Our study first shows the different effects of glucocorticoid receptor activation on excitatory and inhibitory neurons. Dexamethasone upregulates spiking ability in GABAergic neurons (Fig 3), but not in glutamatergic neurons (Fig 6). Dexamethasone increases GABA release (Figs 1 and 2) and lowers glutamate release (Figs 4 and 5). Thus, the activation of glucocorticoid receptors may shift the balances between excitatory and inhibitory neurons in the amygdala, which is involved in stress-induced emotional disorders. In addition, our data imply that glucocorticoid receptors, their intracellular signaling pathways and their targeted receptor-channels in the excitatory versus inhibitory neurons may be different, which is worthy to be deeply studied in the field of neuroscience.

Our studies also indicate that the different subcellular compartments of excitatory and inhibitory neurons express differential sensitivity to glucocorticoid action. For instance, the presynaptic terminals of glutamatergic neuron are sensitive to dexamethasone (Figs 4 and 5) but not their cell body (Fig 6). The presynaptic terminals of excitatory and inhibitory neurons are sensitive to both acute and chronic actions of dexamethasone, but the postsynaptic GABAA receptors in the neurons are only sensitive to the chronic action of dexamethasone (Figs 1, 2, 4 and 5). This incoordination among the subcellular compartments may lead to the complication of stress-induced emotional disorders [54].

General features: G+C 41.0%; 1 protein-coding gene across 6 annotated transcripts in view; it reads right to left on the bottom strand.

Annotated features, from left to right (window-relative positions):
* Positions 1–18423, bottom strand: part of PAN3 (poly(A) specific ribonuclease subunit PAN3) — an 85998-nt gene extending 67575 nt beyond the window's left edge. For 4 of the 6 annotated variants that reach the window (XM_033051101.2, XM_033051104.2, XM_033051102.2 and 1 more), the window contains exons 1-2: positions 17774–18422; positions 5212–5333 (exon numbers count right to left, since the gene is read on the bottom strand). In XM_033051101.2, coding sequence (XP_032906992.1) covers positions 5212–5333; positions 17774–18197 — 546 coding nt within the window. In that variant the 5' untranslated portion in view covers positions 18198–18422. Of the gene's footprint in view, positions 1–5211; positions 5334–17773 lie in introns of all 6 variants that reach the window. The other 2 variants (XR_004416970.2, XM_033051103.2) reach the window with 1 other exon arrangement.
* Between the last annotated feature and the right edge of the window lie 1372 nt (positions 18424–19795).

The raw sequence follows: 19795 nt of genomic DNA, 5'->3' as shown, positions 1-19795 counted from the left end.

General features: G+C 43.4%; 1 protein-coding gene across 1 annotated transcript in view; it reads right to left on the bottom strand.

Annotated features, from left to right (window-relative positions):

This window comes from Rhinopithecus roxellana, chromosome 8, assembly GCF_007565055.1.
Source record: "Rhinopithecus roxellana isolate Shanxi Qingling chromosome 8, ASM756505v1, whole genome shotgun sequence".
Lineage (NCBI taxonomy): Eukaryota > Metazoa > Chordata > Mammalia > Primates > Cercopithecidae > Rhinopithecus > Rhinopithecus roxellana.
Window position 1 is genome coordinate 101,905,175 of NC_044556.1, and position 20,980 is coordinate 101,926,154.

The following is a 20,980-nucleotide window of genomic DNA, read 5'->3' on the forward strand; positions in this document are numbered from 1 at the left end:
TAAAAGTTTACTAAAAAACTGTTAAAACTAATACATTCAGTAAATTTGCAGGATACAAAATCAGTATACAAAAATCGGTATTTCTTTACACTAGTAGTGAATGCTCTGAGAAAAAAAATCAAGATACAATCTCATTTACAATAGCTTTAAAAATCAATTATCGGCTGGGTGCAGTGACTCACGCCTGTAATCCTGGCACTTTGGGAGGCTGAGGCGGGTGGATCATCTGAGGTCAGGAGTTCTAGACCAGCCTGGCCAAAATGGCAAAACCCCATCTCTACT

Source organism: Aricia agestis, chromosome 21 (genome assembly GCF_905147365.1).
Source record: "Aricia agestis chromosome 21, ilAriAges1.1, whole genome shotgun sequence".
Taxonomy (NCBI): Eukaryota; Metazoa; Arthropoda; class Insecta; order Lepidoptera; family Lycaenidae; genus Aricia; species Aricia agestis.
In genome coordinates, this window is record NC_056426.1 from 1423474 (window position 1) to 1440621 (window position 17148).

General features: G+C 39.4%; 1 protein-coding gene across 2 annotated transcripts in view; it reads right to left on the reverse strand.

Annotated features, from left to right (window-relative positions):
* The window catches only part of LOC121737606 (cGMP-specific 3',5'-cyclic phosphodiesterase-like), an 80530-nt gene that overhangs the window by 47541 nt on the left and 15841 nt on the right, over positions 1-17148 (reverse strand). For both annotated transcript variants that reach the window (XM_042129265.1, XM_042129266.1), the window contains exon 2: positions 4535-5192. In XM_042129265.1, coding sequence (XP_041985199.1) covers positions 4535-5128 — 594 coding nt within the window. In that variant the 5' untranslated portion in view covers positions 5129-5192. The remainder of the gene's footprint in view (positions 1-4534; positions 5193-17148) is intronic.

By using mice with genetically YFP-labeled glutamatergic neurons and GFP-labeled GABAergic neurons in the amygdala, we are able to analyze cell-specific effect by glucocorticoids in their subcellular compartments and mutual interactions. The glucocorticoid-induced incompatibility among the subcellular compartments and the incoordination between GABAergic and glutamatergic neurons lead to imbalanced neural networks in the amygdala, which are the bases of stress-induced mood disorders.

Methods and Materials

All experiments were done in accordance with the guideline and regulation by the Administration Office of Laboratory Animals at Beijing China. All experimental protocols were approved by Institutional Animal Care Unit Committee in Administration Office of Laboratory Animals at Beijing China (B10831).

Acute and chronic applications of dexamethasone